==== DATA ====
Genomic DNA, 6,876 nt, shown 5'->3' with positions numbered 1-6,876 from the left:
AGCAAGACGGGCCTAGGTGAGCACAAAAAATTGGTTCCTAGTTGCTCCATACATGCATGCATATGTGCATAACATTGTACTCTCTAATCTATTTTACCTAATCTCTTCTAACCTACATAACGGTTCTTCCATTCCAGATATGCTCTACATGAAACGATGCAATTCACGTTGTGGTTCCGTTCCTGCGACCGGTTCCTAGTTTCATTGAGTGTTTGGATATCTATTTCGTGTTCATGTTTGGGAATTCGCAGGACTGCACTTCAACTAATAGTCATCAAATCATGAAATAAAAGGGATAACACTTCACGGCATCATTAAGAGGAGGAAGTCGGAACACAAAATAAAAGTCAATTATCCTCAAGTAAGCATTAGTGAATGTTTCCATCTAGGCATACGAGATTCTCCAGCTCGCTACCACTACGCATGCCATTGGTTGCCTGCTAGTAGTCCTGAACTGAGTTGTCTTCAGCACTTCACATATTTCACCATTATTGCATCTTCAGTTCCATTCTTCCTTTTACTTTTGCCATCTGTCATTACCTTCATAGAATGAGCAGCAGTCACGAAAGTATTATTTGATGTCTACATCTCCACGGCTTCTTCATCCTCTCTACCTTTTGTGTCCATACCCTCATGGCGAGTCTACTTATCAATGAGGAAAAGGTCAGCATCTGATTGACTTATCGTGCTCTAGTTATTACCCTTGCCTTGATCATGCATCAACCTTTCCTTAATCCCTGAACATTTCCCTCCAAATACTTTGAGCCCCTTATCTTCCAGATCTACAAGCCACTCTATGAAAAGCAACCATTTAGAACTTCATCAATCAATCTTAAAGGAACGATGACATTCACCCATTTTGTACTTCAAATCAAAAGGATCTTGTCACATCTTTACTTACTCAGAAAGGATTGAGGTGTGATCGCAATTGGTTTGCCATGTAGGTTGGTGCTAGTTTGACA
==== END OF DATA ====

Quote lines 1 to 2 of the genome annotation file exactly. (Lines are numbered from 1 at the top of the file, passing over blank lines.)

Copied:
Genomic DNA, 6,876 nt, shown 5'->3' with positions numbered 1-6,876 from the left:
AGCAAGACGGGCCTAGGTGAGCACAAAAAATTGGTTCCTAGTTGCTCCATACATGCATGCATATGTGCATAACATTGTACTCTCTAATCTATTTTACCTAATCTCTTCTAACCTACATAACGGTTCTTCCATTCCAGATATGCTCTACATGAAACGATGCAATTCACGTTGTGGTTCCGTTCCTGCGACCGGTTCCTAGTTTCATTGAGTGTTTGGATATCTATTTCGTGTTCATGTTTGGGAATTCGCAGGACTGCACTTCAACTAATAGTCATCAAATCATGAAATAAAAGGGATAACACTTCACGGCATCATTAAGAGGAGGAAGTCGGAACACAAAATAAAAGTCAATTATCCTCAAGTAAGCATTAGTGAATGTTTCCATCTAGGCATACGAGATTCTCCAGCTCGCTACCACTACGCATGCCATTGGTTGCCTGCTAGTAGTCCTGAACTGAGTTGTCTTCAGCACTTCACATATTTCACCATTATTGCATCTTCAGTTCCATTCTTCCTTTTACTTTTGCCATCTGTCATTACCTTCATAGAATGAGCAGCAGTCACGAAAGTATTATTTGATGTCTACATCTCCACGGCTTCTTCATCCTCTCTACCTTTTGTGTCCATACCCTCATGGCGAGTCTACTTATCAATGAGGAAAAGGTCAGCATCTGATTGACTTATCGTGCTCTAGTTATTACCCTTGCCTTGATCATGCATCAACCTTTCCTTAATCCCTGAACATTTCCCTCCAAATACTTTGAGCCCCTTATCTTCCAGATCTACAAGCCACTCTATGAAAAGCAACCATTTAGAACTTCATCAATCAATCTTAAAGGAACGATGACATTCACCCATTTTGTACTTCAAATCAAAAGGATCTTGTCACATCTTTACTTACTCAGAAAGGATTGAGGTGTGATCGCAATTGGTTTGCCATGTAGGTTGGTGCTAGTTTGACA